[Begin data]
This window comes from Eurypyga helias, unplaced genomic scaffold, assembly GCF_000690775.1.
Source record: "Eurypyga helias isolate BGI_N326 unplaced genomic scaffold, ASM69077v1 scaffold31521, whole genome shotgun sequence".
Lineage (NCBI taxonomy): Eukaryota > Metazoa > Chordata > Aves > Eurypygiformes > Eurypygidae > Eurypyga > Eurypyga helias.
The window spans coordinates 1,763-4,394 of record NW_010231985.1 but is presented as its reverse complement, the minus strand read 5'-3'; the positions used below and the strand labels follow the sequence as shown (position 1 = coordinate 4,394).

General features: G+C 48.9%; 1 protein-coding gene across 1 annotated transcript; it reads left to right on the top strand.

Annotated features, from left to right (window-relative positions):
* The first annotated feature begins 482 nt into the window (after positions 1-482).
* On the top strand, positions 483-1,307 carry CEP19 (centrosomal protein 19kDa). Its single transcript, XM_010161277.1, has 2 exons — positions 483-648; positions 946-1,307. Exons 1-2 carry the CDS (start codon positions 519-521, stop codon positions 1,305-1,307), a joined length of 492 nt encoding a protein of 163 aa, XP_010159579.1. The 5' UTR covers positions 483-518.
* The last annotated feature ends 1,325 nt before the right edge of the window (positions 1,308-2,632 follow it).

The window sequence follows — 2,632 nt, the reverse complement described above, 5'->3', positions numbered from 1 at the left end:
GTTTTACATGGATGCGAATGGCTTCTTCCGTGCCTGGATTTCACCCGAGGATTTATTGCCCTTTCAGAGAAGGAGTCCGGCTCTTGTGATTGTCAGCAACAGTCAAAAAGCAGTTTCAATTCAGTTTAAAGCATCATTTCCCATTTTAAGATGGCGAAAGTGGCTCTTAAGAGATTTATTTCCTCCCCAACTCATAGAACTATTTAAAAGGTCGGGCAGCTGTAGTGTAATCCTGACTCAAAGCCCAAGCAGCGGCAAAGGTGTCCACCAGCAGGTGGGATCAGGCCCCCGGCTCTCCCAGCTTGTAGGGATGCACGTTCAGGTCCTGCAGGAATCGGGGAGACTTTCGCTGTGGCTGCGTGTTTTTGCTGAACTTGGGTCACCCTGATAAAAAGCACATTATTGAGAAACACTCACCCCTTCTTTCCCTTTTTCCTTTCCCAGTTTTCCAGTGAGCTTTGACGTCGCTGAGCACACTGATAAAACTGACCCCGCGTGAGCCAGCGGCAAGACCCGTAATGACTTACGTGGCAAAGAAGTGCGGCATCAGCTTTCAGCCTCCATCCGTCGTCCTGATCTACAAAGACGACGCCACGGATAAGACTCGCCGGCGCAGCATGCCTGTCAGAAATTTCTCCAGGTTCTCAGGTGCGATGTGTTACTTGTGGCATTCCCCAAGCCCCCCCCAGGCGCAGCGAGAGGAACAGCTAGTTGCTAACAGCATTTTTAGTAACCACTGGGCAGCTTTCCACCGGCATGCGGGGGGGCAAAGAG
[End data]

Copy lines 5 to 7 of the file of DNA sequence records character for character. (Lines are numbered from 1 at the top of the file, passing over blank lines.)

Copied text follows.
General features: G+C 48.9%; 1 protein-coding gene across 1 annotated transcript; it reads left to right on the top strand.

Annotated features, from left to right (window-relative positions):
* The first annotated feature begins 482 nt into the window (after positions 1-482).